European study reveals new causes of mouth and throat cancer

21 04 2014

Poor oral health and failure to have regular dental checks could increase the risk of mouth and throat cancer, according to a pan-European study.

The research also suggests – based on a small number of tumour patients – that excessive use of mouthwash may also cause this particular form of cancer. Excessive use is defined as more than three times a day.

It has been established for some time that smoking and heavy alcohol consumption, particularly in combination, are strongly related to mouth and throat cancers. Low socio-economic status is also recognised as a contributory factor.

Now, however, a new study carried out by researchers at the University of Glasgow Dental School – as part of a Europe-wide collaboration co-ordinated by the International Agency for Research on Cancer and led by the Leibniz Institute for Prevention Research and Epidemiology – BIPS in Bremen, Germany – has identified new risk factors for upper aerodigestive tract cancer (cancer of the mouth, larynx, pharynx and esophagus).

The study of 1,962 patients with mouth and throat cancers, with a further 1,993 people used as comparison control subjects, was conducted in 13 centres across nine countries and supported by EU funding.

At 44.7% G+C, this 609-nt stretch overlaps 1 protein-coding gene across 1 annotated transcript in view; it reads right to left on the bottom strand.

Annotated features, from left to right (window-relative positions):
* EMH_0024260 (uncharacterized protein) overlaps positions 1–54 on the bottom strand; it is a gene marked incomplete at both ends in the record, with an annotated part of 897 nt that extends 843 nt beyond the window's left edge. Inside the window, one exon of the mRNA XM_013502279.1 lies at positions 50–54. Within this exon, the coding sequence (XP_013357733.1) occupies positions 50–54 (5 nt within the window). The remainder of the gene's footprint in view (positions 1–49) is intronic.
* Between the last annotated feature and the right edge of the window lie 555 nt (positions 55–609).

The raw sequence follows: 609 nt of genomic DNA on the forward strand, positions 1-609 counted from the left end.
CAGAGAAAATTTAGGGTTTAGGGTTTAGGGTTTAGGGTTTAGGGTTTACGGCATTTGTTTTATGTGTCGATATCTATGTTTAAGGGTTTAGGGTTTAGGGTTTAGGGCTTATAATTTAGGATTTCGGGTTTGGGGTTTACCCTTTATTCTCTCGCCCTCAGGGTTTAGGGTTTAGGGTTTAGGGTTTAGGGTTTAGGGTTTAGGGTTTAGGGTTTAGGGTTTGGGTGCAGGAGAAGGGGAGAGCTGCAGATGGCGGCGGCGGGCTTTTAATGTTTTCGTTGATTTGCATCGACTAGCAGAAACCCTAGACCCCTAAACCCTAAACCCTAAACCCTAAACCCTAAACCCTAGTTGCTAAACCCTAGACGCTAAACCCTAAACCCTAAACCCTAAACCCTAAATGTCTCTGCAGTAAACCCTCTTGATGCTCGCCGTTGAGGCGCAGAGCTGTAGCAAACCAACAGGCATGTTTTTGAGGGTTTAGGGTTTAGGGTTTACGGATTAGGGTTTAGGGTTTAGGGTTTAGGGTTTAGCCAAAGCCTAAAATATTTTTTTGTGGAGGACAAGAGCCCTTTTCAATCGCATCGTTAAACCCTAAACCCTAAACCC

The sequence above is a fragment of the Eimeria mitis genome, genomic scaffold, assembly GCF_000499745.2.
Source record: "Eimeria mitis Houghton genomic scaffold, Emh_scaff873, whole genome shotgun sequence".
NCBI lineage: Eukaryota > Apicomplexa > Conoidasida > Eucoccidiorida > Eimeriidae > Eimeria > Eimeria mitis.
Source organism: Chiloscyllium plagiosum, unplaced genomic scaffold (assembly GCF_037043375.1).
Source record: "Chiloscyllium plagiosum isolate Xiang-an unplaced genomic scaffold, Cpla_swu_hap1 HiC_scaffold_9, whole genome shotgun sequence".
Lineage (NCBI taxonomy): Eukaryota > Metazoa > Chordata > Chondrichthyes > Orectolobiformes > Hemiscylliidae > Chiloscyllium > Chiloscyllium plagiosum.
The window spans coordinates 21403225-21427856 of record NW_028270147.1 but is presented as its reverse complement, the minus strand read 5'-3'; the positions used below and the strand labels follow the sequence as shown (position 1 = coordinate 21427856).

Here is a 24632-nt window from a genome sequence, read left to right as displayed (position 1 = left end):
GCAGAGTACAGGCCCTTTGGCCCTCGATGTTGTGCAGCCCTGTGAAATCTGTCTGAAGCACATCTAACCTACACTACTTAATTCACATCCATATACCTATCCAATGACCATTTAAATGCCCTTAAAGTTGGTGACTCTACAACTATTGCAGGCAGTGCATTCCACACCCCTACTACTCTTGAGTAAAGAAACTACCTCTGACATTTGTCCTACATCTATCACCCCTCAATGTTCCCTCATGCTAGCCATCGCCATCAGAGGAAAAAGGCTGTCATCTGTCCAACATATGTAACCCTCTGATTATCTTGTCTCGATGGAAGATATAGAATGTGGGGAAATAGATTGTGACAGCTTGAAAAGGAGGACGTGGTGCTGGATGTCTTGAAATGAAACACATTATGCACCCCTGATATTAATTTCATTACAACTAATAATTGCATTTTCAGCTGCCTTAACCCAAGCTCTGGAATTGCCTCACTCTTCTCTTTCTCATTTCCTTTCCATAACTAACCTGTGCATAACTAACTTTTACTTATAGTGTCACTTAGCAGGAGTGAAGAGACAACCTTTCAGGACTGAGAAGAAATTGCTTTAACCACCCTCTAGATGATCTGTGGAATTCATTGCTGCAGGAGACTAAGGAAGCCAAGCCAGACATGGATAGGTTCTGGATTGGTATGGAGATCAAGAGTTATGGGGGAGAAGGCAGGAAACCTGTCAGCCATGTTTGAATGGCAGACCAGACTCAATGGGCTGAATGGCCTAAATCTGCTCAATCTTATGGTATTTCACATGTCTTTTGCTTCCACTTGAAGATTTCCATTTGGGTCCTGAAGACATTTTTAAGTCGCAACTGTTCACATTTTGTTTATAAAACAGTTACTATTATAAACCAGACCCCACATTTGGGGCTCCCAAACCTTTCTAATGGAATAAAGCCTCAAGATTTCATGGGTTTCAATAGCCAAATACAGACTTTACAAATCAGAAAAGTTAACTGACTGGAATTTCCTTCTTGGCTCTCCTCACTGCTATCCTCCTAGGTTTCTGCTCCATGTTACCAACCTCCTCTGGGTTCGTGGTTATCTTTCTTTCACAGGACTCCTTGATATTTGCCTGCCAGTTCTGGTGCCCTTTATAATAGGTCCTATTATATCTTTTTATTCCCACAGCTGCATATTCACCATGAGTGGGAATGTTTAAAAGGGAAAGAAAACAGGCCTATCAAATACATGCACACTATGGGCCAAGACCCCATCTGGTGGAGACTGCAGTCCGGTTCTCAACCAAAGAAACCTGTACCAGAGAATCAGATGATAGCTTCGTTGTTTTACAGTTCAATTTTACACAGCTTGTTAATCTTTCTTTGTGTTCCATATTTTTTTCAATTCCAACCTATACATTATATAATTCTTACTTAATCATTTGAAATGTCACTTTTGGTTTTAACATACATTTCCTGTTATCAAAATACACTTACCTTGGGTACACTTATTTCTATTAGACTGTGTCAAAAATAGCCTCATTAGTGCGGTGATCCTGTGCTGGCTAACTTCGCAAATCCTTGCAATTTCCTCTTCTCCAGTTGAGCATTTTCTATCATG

Prof. Wolfgang Ahrens, Deputy Director of the BIPS, said: "These results are really important. Up until now, it was not really known if these dental risk factors were independent of the well known risks for mouth and throat cancers – smoking, alcohol and low socioeconomic status. "

The researchers were able to strip out the causation factors of smoking, alcohol and socio-economic factors, and still found there was a connection between poor oral health and increased risk of mouth and throat cancers.

The findings are highly "nuanced" and there is an interconnectedness of many of the risk factors, he stressed, but there was now evidence that poor oral health and poor dental care were also part of the picture.

The definition of poor oral health included people who had complete or part dentures, people with persistently bleeding gums.

"People should not assume that if they wear dentures and have none of their own teeth left, they have no need to see a dentist,"said Dr David Conway, Clinical Senior Lecturer at the University of Glasgow Dental School and one of the senior authors of the study. "On the contrary, even if you have got dentures, you should make sure you go for regular check-ups,” he said.

People with poor dental care were defined as those who hardly ever or never brushed their teeth or visited the dentist. The frequency of dental visits should be determined by a dentist's risk assessment and if people fell into the low risk category it could be once a year or even every two years, said Dr Conway.